Chapter 5

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Unformatted text preview: P and PB = yB P (Dalton’s law) Using the expressions given above for the mole fractions in terms of nA and nB and the total number of moles n = nA + nB, we get for the free energy of mixing: Δmix G = nRT y Aln y A +yBln yB ( () ( )) Please, note that the free energy of mixing is negative, since all mole fractions are between 0 and 1. Since mixing took place at constant pressure Marand’s Notes: Chapter 5 - The Properties of Simple Mixtures 165 and temperature, and since the free energy of mixing is negative, mixing is therefore a spontaneous process. Mixing of liquids to form solutions: We will now consider the mixing of two liquids, A and B. We consider that the substance A in the liquid phase is in equilibrium with substance A in the vapor phase, above the liquid. Similarly, we can also consider component B in the liquid phase to be in equilibrium with component B in the vapor phase. Conditions of equilibrium are written mathematically as: µAL (T,P) = µAV (T,P) and µBL (T,P) = µBV (T,P) Before we consider the case of a mixture, let us first review what this tells us about pure components (A or B). A liquid in a closed container is in equilibrium with its vapor, which at temperature, T, has a vapor pressure, PA*. For the liquid- vapor equilibrium, the chemical potential of component A in the liquid phase is equal to that of component A in the vapor phase. We can then write: µA*L(T, PA*) = µA*V(T, PA*) where the * indicates that the component is pure (both in liquid and vapor phases). Mara...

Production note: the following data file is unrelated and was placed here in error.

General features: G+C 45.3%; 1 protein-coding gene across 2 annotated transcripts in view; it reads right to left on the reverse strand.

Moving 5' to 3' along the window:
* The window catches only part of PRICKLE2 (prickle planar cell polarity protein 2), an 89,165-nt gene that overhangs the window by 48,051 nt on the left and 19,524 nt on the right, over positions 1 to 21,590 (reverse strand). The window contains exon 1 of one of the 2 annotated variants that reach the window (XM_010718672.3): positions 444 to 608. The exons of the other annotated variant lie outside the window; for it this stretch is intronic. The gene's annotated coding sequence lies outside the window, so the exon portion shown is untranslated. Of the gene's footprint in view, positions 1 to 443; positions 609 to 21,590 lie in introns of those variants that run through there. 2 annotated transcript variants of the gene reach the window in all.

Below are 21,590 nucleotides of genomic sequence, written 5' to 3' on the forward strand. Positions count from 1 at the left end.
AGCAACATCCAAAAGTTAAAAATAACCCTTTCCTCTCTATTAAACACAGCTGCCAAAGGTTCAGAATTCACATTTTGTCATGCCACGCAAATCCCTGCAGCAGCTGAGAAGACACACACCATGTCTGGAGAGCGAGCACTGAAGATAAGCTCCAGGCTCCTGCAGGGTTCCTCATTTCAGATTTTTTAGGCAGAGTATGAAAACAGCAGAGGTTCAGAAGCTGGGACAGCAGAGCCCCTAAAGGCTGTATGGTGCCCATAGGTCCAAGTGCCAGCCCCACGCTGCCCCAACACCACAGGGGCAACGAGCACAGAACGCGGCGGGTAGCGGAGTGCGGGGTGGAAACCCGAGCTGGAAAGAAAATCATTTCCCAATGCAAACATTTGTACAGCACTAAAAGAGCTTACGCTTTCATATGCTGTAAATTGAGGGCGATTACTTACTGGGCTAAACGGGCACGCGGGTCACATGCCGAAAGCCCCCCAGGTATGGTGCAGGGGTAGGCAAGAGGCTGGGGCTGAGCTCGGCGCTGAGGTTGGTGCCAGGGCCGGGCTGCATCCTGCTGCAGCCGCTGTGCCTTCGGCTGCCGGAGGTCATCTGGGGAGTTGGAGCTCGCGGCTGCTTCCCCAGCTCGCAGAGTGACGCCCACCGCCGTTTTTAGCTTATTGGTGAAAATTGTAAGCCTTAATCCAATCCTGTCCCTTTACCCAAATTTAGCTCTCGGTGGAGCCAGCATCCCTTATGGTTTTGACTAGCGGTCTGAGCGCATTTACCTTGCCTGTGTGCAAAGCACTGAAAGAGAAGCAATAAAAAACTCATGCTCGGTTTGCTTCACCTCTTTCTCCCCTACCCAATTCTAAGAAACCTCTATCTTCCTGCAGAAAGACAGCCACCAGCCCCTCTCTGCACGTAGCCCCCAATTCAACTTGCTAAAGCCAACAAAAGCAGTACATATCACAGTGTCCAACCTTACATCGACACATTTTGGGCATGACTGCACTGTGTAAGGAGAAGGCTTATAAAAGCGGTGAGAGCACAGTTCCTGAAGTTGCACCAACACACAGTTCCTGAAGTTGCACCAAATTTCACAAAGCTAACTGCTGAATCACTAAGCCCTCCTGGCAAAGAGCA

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This note was uploaded on 01/26/2014 for the course CHEM 3615 taught by Professor Aresker during the Spring '07 term at Virginia Tech.

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